We’re currently investing out of our 5th fund, which is a $200 million vehicle, where we’re looking to make $5 million to $12 million minority investments in high potential companies with outstanding management teams. With our LPs we can syndicate deals up to $30 million. While that’s a wide range, we like that we have the ability to flex up and down, allowing us to back the best teams and opportunities.

Ultimately, we view our business as providing capital and business acumen to innovative companies that want to grow at an accelerated rate. We believe a crucial part of our job is helping entrepreneurs wherever we can, as our business will always be dependent on talented entrepreneurs taking risks and envisioning a different future by building new products and technologies – often leading to a need for growth capital and good partners. Thus, we’re always looking for ways to help entrepreneurs, even if it doesn’t make sense for us to invest at the moment. We try to keep an open door policy with all entrepreneurs and want to build relationships over time.

What are your criteria for companies?

Given our growth-stage focus, we look for companies doing $3 million to $50 million in revenue, growing at more than 30% annually. VCs are good at saying a lot of obvious things, so I’ll say the higher the growth the better. We don’t expect the businesses to be profitable (yet), given the growth rate they are trying to maintain, but we are careful and thoughtful about cash burn. We are also looking for compelling ROI on sales and marketing spend and validation of customer satisfaction (and therefore retention).  That’s a high level answer, but obviously each industry has specific metrics and criteria that are important.
Our two sectors are b2b IT (tech-enabled services and Saas) and healthcare, which includes everything except drug development, so we’ve made investments in healthcare IT, healthcare services and medical devices.

In our IT practice, we aren’t averse to software businesses that have a services component.  Generally speaking, we like businesses that are solving complex problems, and services can sometimes be an indicator that the problem you’re solving isn’t easy to solve. Said another way, we’re leery of point solutions solving less complex problems that might struggle when more competition inevitably shows up. In a world where start-up costs for software products are so low, possessing some level of barrier to entry is critical to create sustainable value over the life of the investment and beyond (again, obvious things investors say).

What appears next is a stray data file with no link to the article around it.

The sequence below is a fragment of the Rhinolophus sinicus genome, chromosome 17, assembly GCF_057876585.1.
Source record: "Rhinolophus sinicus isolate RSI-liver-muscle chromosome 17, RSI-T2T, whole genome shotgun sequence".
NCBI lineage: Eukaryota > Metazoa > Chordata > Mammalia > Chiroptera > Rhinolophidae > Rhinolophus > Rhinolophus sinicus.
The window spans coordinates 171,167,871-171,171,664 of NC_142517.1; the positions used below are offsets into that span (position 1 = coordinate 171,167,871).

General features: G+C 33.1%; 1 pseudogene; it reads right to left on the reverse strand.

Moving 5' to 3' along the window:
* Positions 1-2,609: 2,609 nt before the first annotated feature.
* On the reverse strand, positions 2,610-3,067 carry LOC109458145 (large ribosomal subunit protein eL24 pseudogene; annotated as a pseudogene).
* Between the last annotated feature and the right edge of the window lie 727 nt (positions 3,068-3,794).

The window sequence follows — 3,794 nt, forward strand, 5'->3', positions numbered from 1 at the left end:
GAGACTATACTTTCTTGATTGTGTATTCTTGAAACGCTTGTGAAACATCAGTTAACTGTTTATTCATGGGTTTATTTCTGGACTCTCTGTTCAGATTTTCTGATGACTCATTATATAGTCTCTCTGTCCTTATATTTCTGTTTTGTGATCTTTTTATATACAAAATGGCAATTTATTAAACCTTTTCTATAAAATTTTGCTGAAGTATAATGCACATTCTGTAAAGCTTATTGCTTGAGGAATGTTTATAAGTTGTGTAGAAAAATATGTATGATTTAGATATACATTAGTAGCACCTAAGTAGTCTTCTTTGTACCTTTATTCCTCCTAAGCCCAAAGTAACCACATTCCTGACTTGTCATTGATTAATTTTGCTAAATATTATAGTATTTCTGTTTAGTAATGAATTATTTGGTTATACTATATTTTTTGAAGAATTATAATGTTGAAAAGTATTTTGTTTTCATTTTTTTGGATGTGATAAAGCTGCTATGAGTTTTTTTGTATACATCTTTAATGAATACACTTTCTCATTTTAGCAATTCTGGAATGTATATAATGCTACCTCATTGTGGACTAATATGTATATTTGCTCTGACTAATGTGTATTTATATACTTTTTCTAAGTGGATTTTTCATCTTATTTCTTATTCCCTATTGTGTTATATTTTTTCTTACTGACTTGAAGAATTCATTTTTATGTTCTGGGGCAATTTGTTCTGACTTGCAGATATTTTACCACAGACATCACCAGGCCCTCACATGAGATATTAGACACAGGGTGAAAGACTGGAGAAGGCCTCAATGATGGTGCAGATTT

Do you look at consumer businesses?

We tend to shy away from b2c companies, not that there is anything wrong with them. It’s just not what we know. We try to stick to our knitting.

How do you handle syndication?

We welcome opportunities to co-invest alongside other firms, particularly firms who share our partnership-approach to investing. We view ourselves as investors for the long haul and aspire to be known as a great partner not only when things go well, but when things inevitably get challenging. It’s easy to be a good partner when the company is hitting plan, but in our experience there will always be challenges along the way and that’s usually when having a good partner is most important. We want to make sure our co-investors also have a similar belief system and reputation.

What is the strength of your services to portfolio companies?

Continuing with the partnership theme, ultimately, our most consistent value-add will always be the collective wisdom the firm brings to each investment, compiled over more than 20 years and through more than 100 investments. That history is full of a lot of things going right but has no shortage of challenges. Having a partner at the table who has navigated similar challenges and witnessed both sound and poor decision making, can help a management team avoid critical mistakes – we believe that breadth of perspective is crucial for young companies.

We take a very metric-driven approach to portfolio management and offer benchmarking tools and reports to guide management teams to successful unit economics. We offer benchmarking regarding compensation, SaaS operating metrics and valuation, healthcare CEO roundtables and more.

(And going back to the fact that) it’s never been cheaper to start a company, it’s important to keep in mind that the cost to scale a company is essentially the same as it’s always been. Once you have proven you have a product and service to build a business around, you still need smart people and prudent decision making. And people are expensive! So while we’re bullish on the fact that there will be more high quality, disruptive companies, than ever because of the steep decline in infrastructure costs and the ubiquity of information, we also have conviction that there will always be the need for experienced capital and sound counsel to grow and scale those businesses. 

Where do you focus geographically?

We have a national footprint and can invest anywhere, however, we try to stay out of the high-traffic corridors of Silcom Valley, Boston and NY. We’ve always sought to be one of the trusted capital providers for all of the great entrepreneurs and management teams outside of those markets, in places where there tends to be much less resident capital than in those coastal markets.

We are big believers in the entrepreneurial/technology ecosystem in Austin. Innovation and entrepreneurship are in the city’s DNA and our firm believes this area of the country will continue to produce high-potential disruptive technology and healthcare companies, which is why we are spending time here on a regular basis. We’ve talked to a number of promising companies in Austin and hope to invest part of Fund V in this market.